To quote my mentor, Harry Thomas ’78, “set no barriers to what you can learn.” This has certainly been a grand experience. I’d like to thank my family, friends, teachers, mentors, and everyone who helped me on my journey of musical and cultural understanding. And with everyone I mean everyone, I have learned so much from everyone from security guards, to cab drivers, to the nice woman who xeroxed copies of scholarly articles and music for me.
In the Philippines, I have found musicians who have created a school of thought dedicated to preserving the notions of Filipino traditions strewn all across the whole country, opening a gateway into the soul of how Filipinos feel and operate, a notion of transcendence of the routine and the ritual. They have dedicated their work to outlining not only what type of music Filipinos play but also why they play it. I am still surprised with what I have found during my stay. The collective response on the state of Filipino music prior to my research was “Asian mixed with Spanish music.” But I have learned the Philippines ought to be examined beyond labels of having mixed Spanish and Asian heritage or a densely populated country in Southeast Asia. The same musical has been played in these islands for the past four thousand years and what has come and gone in between has created a cumulative experience anchored in tradition and each generation adding their own respective stories to the fold. What I have discovered is far more complicated then that and that has made this trip all the more worth while.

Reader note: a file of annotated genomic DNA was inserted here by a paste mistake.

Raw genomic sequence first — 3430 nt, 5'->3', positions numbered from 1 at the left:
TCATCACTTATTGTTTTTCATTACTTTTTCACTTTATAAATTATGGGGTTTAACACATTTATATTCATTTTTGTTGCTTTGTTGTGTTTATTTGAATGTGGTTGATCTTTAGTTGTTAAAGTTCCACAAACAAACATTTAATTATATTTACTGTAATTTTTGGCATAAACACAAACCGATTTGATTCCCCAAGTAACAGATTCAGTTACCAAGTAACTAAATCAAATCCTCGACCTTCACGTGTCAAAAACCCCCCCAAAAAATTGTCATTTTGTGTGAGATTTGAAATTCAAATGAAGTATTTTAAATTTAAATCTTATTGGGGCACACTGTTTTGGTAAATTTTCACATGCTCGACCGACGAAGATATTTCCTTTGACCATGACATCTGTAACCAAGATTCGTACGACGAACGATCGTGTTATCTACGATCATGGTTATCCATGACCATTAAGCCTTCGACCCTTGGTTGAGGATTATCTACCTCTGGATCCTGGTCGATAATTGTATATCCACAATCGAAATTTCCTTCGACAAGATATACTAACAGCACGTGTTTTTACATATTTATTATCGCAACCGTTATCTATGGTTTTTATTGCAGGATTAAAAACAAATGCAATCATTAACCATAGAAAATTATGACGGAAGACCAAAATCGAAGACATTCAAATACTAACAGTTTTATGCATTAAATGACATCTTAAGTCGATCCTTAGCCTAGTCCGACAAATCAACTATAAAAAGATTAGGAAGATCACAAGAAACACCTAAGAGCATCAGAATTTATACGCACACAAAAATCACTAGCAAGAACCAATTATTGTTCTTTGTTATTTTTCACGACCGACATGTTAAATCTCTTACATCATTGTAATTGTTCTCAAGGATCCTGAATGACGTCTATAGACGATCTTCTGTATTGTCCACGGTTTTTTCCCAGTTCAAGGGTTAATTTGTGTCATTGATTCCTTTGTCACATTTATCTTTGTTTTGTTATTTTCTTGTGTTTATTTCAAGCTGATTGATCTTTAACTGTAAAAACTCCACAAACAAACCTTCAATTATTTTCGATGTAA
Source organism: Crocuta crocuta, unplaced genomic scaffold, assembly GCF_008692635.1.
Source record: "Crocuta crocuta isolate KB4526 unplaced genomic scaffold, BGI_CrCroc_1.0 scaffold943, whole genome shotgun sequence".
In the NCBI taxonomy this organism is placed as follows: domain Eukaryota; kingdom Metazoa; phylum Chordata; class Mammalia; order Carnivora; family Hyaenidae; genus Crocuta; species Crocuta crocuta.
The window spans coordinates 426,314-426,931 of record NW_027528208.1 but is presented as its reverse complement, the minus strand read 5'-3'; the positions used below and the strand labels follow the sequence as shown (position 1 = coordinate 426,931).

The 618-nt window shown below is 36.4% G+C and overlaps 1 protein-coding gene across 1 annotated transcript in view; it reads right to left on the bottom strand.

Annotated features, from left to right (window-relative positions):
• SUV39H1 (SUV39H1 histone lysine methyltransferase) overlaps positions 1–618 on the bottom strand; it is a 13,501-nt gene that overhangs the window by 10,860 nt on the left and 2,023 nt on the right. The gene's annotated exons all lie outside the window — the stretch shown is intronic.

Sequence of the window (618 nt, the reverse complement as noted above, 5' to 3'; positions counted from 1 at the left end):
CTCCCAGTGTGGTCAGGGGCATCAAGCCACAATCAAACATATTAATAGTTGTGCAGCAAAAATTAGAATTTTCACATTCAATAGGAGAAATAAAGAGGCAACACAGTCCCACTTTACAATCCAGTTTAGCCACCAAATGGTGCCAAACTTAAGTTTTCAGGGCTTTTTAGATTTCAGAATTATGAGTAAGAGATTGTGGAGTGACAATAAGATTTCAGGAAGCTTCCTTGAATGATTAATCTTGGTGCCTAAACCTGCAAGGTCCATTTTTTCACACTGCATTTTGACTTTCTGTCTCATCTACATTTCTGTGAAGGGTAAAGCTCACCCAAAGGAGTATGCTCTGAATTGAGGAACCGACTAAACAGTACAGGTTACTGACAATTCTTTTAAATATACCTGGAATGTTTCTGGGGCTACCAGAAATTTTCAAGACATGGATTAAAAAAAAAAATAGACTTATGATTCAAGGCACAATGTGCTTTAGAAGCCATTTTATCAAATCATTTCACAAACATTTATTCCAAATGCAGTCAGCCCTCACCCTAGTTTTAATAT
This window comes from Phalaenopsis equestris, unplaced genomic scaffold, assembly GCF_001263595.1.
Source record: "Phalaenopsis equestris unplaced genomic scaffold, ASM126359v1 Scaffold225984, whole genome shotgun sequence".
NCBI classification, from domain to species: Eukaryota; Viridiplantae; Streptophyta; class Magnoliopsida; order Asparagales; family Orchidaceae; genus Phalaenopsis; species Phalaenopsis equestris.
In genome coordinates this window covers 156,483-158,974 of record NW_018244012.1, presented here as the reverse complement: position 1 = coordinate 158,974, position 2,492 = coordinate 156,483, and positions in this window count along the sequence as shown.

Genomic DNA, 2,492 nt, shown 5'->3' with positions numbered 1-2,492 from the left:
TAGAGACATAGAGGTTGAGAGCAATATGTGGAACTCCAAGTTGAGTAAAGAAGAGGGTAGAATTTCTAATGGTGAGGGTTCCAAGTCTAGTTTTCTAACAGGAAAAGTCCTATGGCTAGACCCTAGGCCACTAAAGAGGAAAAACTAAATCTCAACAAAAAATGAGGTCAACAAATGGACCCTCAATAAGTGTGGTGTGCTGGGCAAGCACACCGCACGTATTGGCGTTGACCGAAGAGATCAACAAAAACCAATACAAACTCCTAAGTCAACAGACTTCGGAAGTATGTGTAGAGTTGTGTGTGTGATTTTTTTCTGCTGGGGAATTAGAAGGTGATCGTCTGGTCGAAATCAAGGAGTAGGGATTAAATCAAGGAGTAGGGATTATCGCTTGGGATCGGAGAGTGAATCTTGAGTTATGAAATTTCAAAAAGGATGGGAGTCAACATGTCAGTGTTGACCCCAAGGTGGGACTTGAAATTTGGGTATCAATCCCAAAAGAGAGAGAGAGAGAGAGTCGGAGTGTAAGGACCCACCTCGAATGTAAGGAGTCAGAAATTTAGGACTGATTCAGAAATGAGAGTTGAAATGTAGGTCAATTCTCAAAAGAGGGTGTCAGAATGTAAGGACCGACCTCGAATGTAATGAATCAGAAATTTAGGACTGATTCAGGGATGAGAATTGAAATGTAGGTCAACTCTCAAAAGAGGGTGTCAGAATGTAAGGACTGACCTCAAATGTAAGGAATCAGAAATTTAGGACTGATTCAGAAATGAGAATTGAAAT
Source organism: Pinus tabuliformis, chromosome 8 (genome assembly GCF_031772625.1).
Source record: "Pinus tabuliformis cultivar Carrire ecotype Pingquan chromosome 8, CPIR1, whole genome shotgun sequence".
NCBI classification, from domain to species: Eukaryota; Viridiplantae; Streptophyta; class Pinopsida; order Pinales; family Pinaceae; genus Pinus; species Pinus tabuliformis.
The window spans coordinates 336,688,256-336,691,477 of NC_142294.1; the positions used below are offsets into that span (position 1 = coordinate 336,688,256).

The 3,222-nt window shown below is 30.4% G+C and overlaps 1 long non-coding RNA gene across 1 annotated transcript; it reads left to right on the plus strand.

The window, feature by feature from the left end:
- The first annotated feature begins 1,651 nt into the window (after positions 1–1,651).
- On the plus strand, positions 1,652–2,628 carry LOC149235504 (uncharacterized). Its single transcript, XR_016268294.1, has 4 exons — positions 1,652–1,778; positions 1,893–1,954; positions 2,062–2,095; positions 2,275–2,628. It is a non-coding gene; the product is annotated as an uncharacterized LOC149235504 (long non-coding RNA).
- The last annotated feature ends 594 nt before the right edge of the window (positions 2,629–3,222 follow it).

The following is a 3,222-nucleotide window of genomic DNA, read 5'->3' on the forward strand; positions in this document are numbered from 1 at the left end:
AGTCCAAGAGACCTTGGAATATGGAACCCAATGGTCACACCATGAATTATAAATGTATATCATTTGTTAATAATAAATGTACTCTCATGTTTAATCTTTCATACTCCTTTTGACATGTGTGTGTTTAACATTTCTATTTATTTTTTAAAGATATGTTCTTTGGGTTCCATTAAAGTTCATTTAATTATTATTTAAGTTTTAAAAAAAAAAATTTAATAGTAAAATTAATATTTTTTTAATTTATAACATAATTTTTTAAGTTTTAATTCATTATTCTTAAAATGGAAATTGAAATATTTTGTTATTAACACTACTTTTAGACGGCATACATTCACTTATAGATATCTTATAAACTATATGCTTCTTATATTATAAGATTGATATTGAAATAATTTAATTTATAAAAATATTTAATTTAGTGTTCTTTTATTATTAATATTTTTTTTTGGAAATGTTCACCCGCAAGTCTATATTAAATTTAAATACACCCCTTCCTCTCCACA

Maraming Salamt! (Thank you very much)
Paul Fontelo '13